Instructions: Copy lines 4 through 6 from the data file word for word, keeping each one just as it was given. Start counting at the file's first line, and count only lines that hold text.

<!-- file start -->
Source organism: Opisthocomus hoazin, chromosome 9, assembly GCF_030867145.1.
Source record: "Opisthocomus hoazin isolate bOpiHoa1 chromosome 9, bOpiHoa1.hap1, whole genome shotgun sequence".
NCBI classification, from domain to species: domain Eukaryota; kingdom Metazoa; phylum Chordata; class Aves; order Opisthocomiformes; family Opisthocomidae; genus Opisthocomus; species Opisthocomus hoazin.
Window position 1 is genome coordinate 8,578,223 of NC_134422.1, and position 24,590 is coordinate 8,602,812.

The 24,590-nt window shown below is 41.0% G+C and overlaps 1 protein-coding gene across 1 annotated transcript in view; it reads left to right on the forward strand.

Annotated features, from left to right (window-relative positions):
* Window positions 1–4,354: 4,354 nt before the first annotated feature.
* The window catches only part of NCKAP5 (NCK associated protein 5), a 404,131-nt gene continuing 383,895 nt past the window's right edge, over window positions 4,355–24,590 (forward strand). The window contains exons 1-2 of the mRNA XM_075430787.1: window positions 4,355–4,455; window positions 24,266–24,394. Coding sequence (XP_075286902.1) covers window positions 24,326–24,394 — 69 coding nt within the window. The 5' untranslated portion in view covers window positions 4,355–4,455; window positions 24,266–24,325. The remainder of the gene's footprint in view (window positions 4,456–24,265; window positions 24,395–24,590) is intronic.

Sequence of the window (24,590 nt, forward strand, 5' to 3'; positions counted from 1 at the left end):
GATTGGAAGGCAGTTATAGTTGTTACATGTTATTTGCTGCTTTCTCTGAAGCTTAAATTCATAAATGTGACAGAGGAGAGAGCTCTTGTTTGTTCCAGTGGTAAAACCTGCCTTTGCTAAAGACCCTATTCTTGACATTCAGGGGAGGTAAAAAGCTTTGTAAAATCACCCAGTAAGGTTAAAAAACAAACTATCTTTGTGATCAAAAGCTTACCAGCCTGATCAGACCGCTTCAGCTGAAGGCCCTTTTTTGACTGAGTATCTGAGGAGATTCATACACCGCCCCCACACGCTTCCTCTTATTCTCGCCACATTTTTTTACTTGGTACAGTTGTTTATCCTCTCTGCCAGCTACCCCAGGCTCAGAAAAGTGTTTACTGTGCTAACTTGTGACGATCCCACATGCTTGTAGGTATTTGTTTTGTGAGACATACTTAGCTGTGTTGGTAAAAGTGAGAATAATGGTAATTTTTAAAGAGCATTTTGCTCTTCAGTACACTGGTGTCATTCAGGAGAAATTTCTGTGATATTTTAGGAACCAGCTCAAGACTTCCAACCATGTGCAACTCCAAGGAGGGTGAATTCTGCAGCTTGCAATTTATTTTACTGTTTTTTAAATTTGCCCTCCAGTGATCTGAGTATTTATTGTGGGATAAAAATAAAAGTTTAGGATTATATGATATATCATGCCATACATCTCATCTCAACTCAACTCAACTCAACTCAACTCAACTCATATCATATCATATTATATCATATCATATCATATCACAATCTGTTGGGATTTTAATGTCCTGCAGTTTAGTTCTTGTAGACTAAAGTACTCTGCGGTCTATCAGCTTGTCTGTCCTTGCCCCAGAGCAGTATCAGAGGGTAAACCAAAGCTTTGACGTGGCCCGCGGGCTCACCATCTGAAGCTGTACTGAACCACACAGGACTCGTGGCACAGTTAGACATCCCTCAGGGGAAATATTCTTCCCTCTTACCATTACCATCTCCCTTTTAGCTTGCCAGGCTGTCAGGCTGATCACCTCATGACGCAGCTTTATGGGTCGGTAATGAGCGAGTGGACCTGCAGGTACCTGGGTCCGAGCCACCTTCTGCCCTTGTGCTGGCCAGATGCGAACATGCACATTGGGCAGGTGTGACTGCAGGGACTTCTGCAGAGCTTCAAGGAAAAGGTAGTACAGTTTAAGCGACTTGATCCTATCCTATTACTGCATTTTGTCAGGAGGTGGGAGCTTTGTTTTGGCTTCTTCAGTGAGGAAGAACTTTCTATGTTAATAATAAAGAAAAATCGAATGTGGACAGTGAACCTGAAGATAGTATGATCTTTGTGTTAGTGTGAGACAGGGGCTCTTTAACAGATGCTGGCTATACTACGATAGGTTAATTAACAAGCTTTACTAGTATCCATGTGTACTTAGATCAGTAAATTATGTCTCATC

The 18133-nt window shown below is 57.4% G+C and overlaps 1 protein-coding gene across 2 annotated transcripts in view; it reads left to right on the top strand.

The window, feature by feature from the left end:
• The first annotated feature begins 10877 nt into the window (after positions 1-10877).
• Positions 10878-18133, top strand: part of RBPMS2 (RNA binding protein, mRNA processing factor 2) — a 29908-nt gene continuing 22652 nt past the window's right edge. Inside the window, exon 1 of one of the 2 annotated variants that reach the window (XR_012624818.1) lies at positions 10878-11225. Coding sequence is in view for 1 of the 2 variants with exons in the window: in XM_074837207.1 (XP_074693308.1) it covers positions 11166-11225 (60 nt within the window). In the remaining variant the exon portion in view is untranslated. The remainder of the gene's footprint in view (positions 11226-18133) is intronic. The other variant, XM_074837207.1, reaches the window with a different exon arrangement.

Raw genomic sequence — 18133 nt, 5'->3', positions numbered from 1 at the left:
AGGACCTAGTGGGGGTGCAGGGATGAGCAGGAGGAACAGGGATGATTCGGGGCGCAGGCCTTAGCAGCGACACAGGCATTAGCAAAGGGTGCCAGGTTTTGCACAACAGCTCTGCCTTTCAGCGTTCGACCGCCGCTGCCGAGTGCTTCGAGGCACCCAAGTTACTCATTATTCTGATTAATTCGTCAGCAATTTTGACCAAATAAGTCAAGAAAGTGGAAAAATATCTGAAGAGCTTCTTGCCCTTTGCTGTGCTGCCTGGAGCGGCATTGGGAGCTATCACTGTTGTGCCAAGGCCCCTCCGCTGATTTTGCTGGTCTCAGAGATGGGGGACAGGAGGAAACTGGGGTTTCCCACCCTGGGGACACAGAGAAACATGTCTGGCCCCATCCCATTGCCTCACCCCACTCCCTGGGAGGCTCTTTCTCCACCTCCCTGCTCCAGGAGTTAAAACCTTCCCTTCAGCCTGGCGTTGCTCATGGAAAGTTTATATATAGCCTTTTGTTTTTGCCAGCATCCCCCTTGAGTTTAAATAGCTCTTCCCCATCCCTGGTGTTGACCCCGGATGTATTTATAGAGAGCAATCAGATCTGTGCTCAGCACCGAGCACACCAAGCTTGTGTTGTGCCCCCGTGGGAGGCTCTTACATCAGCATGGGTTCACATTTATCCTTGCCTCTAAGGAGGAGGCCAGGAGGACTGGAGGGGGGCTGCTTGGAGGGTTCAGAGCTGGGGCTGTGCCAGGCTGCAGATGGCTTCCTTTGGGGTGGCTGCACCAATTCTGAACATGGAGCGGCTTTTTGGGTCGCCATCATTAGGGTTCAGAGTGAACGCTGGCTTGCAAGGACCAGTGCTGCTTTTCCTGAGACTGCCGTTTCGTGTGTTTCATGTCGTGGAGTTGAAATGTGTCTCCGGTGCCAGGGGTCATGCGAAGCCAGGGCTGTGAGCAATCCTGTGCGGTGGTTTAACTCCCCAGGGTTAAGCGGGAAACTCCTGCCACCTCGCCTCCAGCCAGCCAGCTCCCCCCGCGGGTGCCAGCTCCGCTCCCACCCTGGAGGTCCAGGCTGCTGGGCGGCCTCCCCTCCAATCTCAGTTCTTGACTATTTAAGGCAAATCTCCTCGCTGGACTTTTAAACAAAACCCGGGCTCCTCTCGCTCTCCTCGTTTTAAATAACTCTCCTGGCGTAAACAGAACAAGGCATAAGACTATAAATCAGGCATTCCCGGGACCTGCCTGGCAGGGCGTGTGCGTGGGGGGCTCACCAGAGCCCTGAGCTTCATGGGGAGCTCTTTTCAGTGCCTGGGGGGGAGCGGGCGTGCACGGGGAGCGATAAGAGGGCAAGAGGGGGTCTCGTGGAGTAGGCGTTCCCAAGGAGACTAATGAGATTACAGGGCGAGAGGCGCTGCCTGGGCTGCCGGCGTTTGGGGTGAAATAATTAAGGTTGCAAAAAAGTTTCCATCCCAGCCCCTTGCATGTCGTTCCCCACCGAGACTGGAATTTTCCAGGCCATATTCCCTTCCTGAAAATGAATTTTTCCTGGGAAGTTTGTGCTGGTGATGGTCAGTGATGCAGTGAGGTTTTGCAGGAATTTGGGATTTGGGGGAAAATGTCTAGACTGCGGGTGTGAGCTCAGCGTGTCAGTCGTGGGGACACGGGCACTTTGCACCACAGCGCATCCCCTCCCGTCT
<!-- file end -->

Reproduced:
Window position 1 is genome coordinate 8,578,223 of NC_134422.1, and position 24,590 is coordinate 8,602,812.

The 24,590-nt window shown below is 41.0% G+C and overlaps 1 protein-coding gene across 1 annotated transcript in view; it reads left to right on the forward strand.

Annotated features, from left to right (window-relative positions):